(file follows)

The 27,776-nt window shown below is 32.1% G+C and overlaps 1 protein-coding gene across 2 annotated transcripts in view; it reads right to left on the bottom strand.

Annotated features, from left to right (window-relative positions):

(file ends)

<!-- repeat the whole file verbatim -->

The 27,776-nt window shown below is 32.1% G+C and overlaps 1 protein-coding gene across 2 annotated transcripts in view; it reads right to left on the bottom strand.

Annotated features, from left to right (window-relative positions):